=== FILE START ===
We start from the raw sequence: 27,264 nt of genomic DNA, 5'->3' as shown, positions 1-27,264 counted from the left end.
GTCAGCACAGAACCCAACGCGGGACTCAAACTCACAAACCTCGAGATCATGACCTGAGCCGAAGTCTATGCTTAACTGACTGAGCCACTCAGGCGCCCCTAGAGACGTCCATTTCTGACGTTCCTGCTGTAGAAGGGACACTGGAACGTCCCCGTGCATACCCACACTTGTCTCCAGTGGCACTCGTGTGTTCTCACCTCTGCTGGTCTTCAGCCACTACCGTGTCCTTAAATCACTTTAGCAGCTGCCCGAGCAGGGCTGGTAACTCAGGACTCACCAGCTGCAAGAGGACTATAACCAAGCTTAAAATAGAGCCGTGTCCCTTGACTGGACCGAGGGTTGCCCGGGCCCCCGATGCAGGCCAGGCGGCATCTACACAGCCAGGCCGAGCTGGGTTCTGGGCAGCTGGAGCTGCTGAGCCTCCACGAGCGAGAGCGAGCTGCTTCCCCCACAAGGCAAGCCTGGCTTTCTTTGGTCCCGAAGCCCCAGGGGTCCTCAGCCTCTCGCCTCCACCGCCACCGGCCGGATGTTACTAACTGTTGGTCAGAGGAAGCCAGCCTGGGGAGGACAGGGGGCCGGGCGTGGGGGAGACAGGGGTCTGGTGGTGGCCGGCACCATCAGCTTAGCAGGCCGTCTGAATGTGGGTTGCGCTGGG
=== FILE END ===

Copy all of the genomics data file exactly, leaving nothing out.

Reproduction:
We start from the raw sequence: 27,264 nt of genomic DNA, 5'->3' as shown, positions 1-27,264 counted from the left end.
GTCAGCACAGAACCCAACGCGGGACTCAAACTCACAAACCTCGAGATCATGACCTGAGCCGAAGTCTATGCTTAACTGACTGAGCCACTCAGGCGCCCCTAGAGACGTCCATTTCTGACGTTCCTGCTGTAGAAGGGACACTGGAACGTCCCCGTGCATACCCACACTTGTCTCCAGTGGCACTCGTGTGTTCTCACCTCTGCTGGTCTTCAGCCACTACCGTGTCCTTAAATCACTTTAGCAGCTGCCCGAGCAGGGCTGGTAACTCAGGACTCACCAGCTGCAAGAGGACTATAACCAAGCTTAAAATAGAGCCGTGTCCCTTGACTGGACCGAGGGTTGCCCGGGCCCCCGATGCAGGCCAGGCGGCATCTACACAGCCAGGCCGAGCTGGGTTCTGGGCAGCTGGAGCTGCTGAGCCTCCACGAGCGAGAGCGAGCTGCTTCCCCCACAAGGCAAGCCTGGCTTTCTTTGGTCCCGAAGCCCCAGGGGTCCTCAGCCTCTCGCCTCCACCGCCACCGGCCGGATGTTACTAACTGTTGGTCAGAGGAAGCCAGCCTGGGGAGGACAGGGGGCCGGGCGTGGGGGAGACAGGGGTCTGGTGGTGGCCGGCACCATCAGCTTAGCAGGCCGTCTGAATGTGGGTTGCGCTGGG